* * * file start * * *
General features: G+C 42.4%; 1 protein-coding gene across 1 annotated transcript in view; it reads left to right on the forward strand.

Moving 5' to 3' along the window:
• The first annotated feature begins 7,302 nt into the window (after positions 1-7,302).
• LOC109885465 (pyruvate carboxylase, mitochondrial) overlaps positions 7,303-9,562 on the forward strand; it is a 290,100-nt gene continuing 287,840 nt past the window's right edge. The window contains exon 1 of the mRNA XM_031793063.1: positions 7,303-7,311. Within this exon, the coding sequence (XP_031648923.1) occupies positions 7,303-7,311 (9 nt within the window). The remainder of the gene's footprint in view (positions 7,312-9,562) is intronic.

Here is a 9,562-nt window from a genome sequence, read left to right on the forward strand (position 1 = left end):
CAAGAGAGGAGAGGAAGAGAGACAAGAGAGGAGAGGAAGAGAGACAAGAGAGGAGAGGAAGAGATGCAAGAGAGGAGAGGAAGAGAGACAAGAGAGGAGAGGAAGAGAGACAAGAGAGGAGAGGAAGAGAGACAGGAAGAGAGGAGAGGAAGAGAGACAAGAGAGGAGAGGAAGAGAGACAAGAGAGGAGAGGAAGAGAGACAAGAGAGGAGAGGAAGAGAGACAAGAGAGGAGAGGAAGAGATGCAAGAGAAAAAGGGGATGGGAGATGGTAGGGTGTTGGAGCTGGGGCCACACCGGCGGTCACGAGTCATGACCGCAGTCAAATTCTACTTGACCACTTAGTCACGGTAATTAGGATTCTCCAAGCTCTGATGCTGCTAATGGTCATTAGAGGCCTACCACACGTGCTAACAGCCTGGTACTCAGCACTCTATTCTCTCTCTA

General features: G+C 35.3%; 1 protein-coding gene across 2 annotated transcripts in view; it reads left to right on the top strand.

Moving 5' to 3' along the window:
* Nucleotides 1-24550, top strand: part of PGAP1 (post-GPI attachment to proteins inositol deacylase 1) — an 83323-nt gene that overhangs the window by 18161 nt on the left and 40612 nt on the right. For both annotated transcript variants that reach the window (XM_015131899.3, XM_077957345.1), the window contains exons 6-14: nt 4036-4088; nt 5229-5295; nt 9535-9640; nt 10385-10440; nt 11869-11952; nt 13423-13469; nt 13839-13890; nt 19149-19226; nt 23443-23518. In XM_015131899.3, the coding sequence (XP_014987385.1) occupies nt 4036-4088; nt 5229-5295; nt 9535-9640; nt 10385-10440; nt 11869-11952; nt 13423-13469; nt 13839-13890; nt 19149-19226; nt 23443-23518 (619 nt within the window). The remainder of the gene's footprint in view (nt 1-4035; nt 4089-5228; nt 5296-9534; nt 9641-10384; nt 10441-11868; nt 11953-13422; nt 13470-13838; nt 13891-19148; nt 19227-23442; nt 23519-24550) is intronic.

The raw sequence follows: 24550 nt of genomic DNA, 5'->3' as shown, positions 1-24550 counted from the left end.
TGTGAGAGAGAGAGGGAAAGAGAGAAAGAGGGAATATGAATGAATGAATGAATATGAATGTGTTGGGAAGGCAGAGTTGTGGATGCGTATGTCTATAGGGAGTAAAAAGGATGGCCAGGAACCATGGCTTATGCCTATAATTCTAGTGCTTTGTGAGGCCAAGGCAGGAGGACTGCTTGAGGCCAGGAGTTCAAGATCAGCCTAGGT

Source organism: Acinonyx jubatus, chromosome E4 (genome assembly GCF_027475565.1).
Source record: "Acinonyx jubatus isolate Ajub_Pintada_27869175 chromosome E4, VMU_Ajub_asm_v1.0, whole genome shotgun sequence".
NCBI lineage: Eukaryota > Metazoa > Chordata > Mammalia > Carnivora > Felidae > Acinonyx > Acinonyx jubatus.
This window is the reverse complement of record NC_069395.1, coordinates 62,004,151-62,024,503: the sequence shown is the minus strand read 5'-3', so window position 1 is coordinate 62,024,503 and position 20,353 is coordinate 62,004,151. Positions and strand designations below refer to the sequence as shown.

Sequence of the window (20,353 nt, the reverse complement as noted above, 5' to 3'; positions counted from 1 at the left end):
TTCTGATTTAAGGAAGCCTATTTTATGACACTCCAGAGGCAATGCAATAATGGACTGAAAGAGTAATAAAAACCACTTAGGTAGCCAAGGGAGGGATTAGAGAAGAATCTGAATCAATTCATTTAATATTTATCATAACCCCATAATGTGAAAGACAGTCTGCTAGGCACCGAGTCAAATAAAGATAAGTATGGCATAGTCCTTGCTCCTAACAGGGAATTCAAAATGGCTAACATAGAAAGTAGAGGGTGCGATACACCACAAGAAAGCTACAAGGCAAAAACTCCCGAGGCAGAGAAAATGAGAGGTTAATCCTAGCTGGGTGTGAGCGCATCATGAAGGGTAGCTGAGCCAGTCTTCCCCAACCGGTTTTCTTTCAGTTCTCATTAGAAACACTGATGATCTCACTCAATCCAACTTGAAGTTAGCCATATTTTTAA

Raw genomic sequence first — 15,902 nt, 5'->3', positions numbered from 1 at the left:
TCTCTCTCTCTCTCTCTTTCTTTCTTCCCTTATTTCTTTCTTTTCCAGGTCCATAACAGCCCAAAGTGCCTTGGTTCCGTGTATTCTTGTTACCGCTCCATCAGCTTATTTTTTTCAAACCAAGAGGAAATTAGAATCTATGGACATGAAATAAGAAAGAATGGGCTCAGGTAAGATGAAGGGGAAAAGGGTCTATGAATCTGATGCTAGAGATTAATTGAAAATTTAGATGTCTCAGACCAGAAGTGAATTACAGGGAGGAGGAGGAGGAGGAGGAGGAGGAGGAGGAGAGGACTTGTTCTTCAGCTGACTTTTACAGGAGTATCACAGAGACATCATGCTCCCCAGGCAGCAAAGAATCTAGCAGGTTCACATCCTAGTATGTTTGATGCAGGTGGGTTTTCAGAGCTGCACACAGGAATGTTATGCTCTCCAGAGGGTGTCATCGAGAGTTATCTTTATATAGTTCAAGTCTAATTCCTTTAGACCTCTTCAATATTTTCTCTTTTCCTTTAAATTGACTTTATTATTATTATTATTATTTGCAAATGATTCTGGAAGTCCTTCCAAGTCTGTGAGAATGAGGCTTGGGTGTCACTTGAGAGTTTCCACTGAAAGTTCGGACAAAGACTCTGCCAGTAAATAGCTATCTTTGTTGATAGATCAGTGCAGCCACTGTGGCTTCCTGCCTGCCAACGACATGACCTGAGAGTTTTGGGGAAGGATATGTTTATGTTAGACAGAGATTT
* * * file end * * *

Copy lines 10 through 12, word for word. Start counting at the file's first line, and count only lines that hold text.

The raw sequence follows: 24550 nt of genomic DNA, 5'->3' as shown, positions 1-24550 counted from the left end.
TGTGAGAGAGAGAGGGAAAGAGAGAAAGAGGGAATATGAATGAATGAATGAATATGAATGTGTTGGGAAGGCAGAGTTGTGGATGCGTATGTCTATAGGGAGTAAAAAGGATGGCCAGGAACCATGGCTTATGCCTATAATTCTAGTGCTTTGTGAGGCCAAGGCAGGAGGACTGCTTGAGGCCAGGAGTTCAAGATCAGCCTAGGT

Source organism: Acinonyx jubatus, chromosome E4 (genome assembly GCF_027475565.1).